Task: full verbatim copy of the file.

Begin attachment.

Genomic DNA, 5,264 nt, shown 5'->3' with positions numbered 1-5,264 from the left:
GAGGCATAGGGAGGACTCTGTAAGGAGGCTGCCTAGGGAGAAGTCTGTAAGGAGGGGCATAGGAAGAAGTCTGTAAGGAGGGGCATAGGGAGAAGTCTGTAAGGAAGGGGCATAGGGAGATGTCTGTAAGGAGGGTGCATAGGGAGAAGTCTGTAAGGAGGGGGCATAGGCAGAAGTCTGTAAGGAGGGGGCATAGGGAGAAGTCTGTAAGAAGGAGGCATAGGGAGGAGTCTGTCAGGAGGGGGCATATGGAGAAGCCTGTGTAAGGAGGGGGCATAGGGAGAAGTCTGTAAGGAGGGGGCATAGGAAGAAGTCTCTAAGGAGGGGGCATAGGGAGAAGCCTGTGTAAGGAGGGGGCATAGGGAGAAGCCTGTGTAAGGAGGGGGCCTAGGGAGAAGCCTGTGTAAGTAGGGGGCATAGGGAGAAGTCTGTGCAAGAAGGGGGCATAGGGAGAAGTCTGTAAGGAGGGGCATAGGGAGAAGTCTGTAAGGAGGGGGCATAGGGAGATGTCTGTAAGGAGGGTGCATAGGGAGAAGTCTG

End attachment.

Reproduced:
Genomic DNA, 5,264 nt, shown 5'->3' with positions numbered 1-5,264 from the left:
GAGGCATAGGGAGGACTCTGTAAGGAGGCTGCCTAGGGAGAAGTCTGTAAGGAGGGGCATAGGAAGAAGTCTGTAAGGAGGGGCATAGGGAGAAGTCTGTAAGGAAGGGGCATAGGGAGATGTCTGTAAGGAGGGTGCATAGGGAGAAGTCTGTAAGGAGGGGGCATAGGCAGAAGTCTGTAAGGAGGGGGCATAGGGAGAAGTCTGTAAGAAGGAGGCATAGGGAGGAGTCTGTCAGGAGGGGGCATATGGAGAAGCCTGTGTAAGGAGGGGGCATAGGGAGAAGTCTGTAAGGAGGGGGCATAGGAAGAAGTCTCTAAGGAGGGGGCATAGGGAGAAGCCTGTGTAAGGAGGGGGCATAGGGAGAAGCCTGTGTAAGGAGGGGGCCTAGGGAGAAGCCTGTGTAAGTAGGGGGCATAGGGAGAAGTCTGTGCAAGAAGGGGGCATAGGGAGAAGTCTGTAAGGAGGGGCATAGGGAGAAGTCTGTAAGGAGGGGGCATAGGGAGATGTCTGTAAGGAGGGTGCATAGGGAGAAGTCTG